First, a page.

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number of the day
Number of the day– in kindergarten
17 Feb, 2016. 5 Comments. A Day In First Grade, Kindergarten, Kindergarten Math. Posted By: Kristen Smith

number of the day

Two months ago I incorporated a new routine into our day. We call it, “Number Of The Day.” During this time, my students practice decomposing the date. We complete this activity 3 times a week. (M-W-F) To do this, before my students come into the classroom, I prepare bowls for each of them. In these bowls I place the correct number of cubes.

Hands on math activities in a kindergarten classroom-- number of the day

When I first began teaching the routine, I placed everything my students needed at their carpet spot.

Hands on math activities in a kindergarten classroom-- number of the day

My students were very familiar with decomposing numbers and using number bonds so after a brief introduction, it was simple to get started.

On the board, I have magnetic ten frames. My student of the day gets to place the correct number of magnets in the frames as the rest of the class counts. At this time we also discuss how to spell the number, what the number looks like in tally marks, and if it is even or odd. At least twice a week we also make the number in coins.

Kindergarten students practice making the number of the day

The student of the day then writes the first equation on the board. They count the number of red magnets and the number of yellow magnets and write that equation. Then, the rest of the class gets to work figuring out as many combinations as they can come up with to make our number of the day.

Kindergarten students practice making the number of the day

At first we all worked on the carpet.
Kindergarten students practice making the number of the day (this is a great post that explains how to set up this procedure) Kindergarten students practice making the number of the day (this is a great post that explains how to set up this procedure)

Hands on math acitivities in a kindergarten classroom-9

However, now that we have the skill and routine down pat, my students get to work anywhere they want around the room. I also no longer set out their materials at their carpet spots. Instead, all the materials (clipboards, dry erase boards, markers, pencils, bowls of manipulatives, number lines, etc.) are ready on a table so that my students can get right to work after our morning meeting.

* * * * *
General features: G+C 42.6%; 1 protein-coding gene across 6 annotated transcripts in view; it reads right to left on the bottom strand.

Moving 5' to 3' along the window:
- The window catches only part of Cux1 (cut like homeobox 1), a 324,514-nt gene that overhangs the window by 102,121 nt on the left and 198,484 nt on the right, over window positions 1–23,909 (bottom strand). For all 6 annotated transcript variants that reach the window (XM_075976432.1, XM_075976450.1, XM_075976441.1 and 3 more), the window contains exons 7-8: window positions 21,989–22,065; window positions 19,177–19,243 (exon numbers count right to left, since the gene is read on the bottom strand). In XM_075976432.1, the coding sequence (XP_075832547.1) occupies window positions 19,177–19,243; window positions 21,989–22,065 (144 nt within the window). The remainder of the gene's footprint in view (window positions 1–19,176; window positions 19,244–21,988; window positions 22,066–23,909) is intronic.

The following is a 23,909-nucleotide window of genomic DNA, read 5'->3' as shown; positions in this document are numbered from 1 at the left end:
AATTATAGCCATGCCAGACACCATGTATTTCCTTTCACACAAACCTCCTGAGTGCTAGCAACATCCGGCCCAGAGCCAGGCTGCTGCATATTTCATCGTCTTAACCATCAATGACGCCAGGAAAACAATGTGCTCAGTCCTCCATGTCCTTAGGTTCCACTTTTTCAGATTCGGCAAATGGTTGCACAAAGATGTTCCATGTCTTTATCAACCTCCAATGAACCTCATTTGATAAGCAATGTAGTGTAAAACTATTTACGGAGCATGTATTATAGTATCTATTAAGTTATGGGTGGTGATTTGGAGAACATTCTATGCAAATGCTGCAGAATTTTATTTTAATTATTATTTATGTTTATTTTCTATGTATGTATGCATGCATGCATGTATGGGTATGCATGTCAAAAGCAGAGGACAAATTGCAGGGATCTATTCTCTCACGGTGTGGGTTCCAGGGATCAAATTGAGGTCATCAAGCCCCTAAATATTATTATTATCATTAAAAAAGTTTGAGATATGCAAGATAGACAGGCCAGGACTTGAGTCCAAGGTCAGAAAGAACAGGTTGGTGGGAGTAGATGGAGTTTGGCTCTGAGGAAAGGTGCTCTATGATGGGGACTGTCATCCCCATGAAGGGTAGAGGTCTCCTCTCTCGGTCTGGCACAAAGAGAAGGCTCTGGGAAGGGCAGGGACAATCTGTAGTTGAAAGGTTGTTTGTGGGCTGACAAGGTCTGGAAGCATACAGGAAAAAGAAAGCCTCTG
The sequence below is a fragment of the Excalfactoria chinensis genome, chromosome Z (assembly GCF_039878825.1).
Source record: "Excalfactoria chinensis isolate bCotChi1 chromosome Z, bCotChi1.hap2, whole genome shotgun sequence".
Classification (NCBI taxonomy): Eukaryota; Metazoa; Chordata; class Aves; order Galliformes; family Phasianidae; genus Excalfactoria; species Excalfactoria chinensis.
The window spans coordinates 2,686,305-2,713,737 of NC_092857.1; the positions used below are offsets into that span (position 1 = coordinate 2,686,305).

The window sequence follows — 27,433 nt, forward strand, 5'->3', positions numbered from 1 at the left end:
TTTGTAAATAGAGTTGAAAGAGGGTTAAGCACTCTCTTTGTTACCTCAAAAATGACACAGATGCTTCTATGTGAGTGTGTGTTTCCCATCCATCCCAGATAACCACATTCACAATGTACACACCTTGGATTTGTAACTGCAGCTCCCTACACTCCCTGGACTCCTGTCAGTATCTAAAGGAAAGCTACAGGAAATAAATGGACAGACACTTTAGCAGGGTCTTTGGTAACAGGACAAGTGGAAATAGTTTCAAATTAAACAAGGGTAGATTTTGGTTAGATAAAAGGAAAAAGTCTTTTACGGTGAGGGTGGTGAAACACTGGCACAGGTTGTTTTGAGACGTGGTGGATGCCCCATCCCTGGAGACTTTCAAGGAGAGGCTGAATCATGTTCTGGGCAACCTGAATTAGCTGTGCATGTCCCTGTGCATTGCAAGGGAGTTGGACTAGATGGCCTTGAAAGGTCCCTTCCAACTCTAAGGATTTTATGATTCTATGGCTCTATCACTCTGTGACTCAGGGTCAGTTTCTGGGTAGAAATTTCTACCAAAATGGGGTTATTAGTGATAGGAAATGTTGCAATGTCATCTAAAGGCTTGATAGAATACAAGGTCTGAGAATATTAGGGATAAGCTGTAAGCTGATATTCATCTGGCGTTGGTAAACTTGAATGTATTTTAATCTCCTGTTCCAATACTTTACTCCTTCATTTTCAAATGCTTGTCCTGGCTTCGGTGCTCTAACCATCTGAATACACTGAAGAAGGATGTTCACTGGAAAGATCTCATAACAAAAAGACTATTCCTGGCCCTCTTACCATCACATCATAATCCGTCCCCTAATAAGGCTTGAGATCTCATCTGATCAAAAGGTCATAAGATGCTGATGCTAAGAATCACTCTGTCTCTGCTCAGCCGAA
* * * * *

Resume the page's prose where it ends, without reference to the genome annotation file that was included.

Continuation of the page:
Have you ever tried incorporating "the number of the day" in your classroom? This is a great post that explains how this kindergarten teacher set up the procedure

From the pictures you’ll notice that once a week my students fill out a recording page so that their parents can see the different combinations that they are coming up with.

I love how these students make the number of the day in their kindergarten classroom!

They also are getting better at taking a number line to make sure they are writing their numbers correctly. After an allotted amount of time (~8 minutes), my students get to share their equations with their partner.

Kindergarteners share their thinking with their number of the day equations

They also share strategies they used to come up with their equations. This is great because it encourages students to try different strategies and it allows my students to verbalize their thinking.

Kindergarteners share their thinking with their number of the day equations

This has been a great addition to our weekly routine and has helped my students with so many skills:

-decomposing/composing numbers CCSS.MATH.CONTENT.K.OA.A.3 CCSS.MATH.CONTENT.K.NBT.A.1

-addition CCSS.MATH.CONTENT.K.OA.A.1

-writing numbers CCSS.MATH.CONTENT.K.CC.A.3

-number sense CCSS.MATH.CONTENT.K.OA.A.4

and many more standards.

My students love it and feel so proud when they come up with different combinations. I love hearing them say things like, “I wrote down 12+5=17 so I’m going to write the flip flop fact 5+12=17, too!” Or “I know that 17 is a ten and 7 more– I’m going to write that combination down!”

I hope that you’ll give it a try!

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5 Comments
  1. I love this idea and want to try it in my classroom. Do you have recording sheet some where to purchase or download? Thanks.

    • Stephanie, this recording sheet is found in my Guided Math pack. I believe this version of it is found in Quarter 1.

  2. Thank you for sharing these ideas. How do you partner the students up? What pack is the recording sheet in? I like the simplicity of the set-up but the big impact it provides for learning

    • Donna, we partner up using a Kagan structure called, “hand up, pair up.” It’s a super simple structure that we use daily in my classroom!! The recording page is found in my Guided Math bundle. I believe that this version is found in Quarter 1. I’m so glad you like it! :)

  3. Barb -

    Love this idea, Kristen. I think I’ll try the same.

5 Comments

  • I love this idea and want to try it in my classroom. Do you have recording sheet some where to purchase or download? Thanks.

    • Stephanie, this recording sheet is found in my Guided Math pack. I believe this version of it is found in Quarter 1.

  • Thank you for sharing these ideas. How do you partner the students up? What pack is the recording sheet in? I like the simplicity of the set-up but the big impact it provides for learning

    • Donna, we partner up using a Kagan structure called, “hand up, pair up.” It’s a super simple structure that we use daily in my classroom!! The recording page is found in my Guided Math bundle. I believe that this version is found in Quarter 1. I’m so glad you like it! :)

  • Barb -

    Love this idea, Kristen. I think I’ll try the same.

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